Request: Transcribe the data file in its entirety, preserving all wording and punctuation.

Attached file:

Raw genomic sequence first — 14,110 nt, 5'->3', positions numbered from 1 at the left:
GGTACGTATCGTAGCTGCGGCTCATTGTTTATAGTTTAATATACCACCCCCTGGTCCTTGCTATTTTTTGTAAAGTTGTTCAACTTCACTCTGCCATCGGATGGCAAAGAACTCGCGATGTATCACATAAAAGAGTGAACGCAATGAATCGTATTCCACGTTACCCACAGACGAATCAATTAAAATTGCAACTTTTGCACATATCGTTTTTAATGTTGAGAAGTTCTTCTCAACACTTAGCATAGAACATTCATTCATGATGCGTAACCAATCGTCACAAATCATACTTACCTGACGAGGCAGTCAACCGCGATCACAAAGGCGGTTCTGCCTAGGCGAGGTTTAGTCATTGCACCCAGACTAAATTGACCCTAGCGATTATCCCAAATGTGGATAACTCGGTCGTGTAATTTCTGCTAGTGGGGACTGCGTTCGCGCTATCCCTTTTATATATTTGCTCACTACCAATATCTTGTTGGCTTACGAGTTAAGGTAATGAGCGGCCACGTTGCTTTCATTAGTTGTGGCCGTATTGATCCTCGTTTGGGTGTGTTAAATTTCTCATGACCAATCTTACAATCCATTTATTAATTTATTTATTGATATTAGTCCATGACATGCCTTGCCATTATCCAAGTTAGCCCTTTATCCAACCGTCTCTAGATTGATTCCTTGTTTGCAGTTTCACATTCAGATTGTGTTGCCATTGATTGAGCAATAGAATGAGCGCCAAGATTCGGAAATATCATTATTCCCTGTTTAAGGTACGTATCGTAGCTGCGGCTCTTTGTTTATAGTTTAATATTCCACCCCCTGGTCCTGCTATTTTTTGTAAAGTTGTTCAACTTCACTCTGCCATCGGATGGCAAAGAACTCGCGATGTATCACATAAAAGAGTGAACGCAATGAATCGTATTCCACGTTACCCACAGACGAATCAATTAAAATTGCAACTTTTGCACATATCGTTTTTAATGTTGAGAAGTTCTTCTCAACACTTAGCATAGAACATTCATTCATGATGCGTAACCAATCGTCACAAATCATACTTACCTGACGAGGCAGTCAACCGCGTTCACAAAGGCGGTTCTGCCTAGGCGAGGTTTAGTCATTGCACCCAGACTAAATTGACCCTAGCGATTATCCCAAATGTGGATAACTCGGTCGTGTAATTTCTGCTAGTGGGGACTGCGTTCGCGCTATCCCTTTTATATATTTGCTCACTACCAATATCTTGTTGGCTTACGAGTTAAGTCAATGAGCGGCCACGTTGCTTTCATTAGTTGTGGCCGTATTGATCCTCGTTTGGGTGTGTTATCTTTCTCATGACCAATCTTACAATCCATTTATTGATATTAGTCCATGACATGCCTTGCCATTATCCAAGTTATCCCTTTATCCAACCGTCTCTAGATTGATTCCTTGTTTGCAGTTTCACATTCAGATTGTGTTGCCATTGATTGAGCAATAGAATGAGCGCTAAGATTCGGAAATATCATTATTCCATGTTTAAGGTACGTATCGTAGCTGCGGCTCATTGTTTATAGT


Raw genomic sequence first — 14,110 nt, 5'->3', positions numbered from 1 at the left:
GGTACGTATCGTAGCTGCGGCTCATTGTTTATAGTTTAATATACCACCCCCTGGTCCTTGCTATTTTTTGTAAAGTTGTTCAACTTCACTCTGCCATCGGATGGCAAAGAACTCGCGATGTATCACATAAAAGAGTGAACGCAATGAATCGTATTCCACGTTACCCACAGACGAATCAATTAAAATTGCAACTTTTGCACATATCGTTTTTAATGTTGAGAAGTTCTTCTCAACACTTAGCATAGAACATTCATTCATGATGCGTAACCAATCGTCACAAATCATACTTACCTGACGAGGCAGTCAACCGCGATCACAAAGGCGGTTCTGCCTAGGCGAGGTTTAGTCATTGCACCCAGACTAAATTGACCCTAGCGATTATCCCAAATGTGGATAACTCGGTCGTGTAATTTCTGCTAGTGGGGACTGCGTTCGCGCTATCCCTTTTATATATTTGCTCACTACCAATATCTTGTTGGCTTACGAGTTAAGGTAATGAGCGGCCACGTTGCTTTCATTAGTTGTGGCCGTATTGATCCTCGTTTGGGTGTGTTAAATTTCTCATGACCAATCTTACAATCCATTTATTAATTTATTTATTGATATTAGTCCATGACATGCCTTGCCATTATCCAAGTTAGCCCTTTATCCAACCGTCTCTAGATTGATTCCTTGTTTGCAGTTTCACATTCAGATTGTGTTGCCATTGATTGAGCAATAGAATGAGCGCCAAGATTCGGAAATATCATTATTCCCTGTTTAAGGTACGTATCGTAGCTGCGGCTCTTTGTTTATAGTTTAATATTCCACCCCCTGGTCCTGCTATTTTTTGTAAAGTTGTTCAACTTCACTCTGCCATCGGATGGCAAAGAACTCGCGATGTATCACATAAAAGAGTGAACGCAATGAATCGTATTCCACGTTACCCACAGACGAATCAATTAAAATTGCAACTTTTGCACATATCGTTTTTAATGTTGAGAAGTTCTTCTCAACACTTAGCATAGAACATTCATTCATGATGCGTAACCAATCGTCACAAATCATACTTACCTGACGAGGCAGTCAACCGCGTTCACAAAGGCGGTTCTGCCTAGGCGAGGTTTAGTCATTGCACCCAGACTAAATTGACCCTAGCGATTATCCCAAATGTGGATAACTCGGTCGTGTAATTTCTGCTAGTGGGGACTGCGTTCGCGCTATCCCTTTTATATATTTGCTCACTACCAATATCTTGTTGGCTTACGAGTTAAGTCAATGAGCGGCCACGTTGCTTTCATTAGTTGTGGCCGTATTGATCCTCGTTTGGGTGTGTTATCTTTCTCATGACCAATCTTACAATCCATTTATTGATATTAGTCCATGACATGCCTTGCCATTATCCAAGTTATCCCTTTATCCAACCGTCTCTAGATTGATTCCTTGTTTGCAGTTTCACATTCAGATTGTGTTGCCATTGATTGAGCAATAGAATGAGCGCTAAGATTCGGAAATATCATTATTCCATGTTTAAGGTACGTATCGTAGCTGCGGCTCATTGTTTATAGT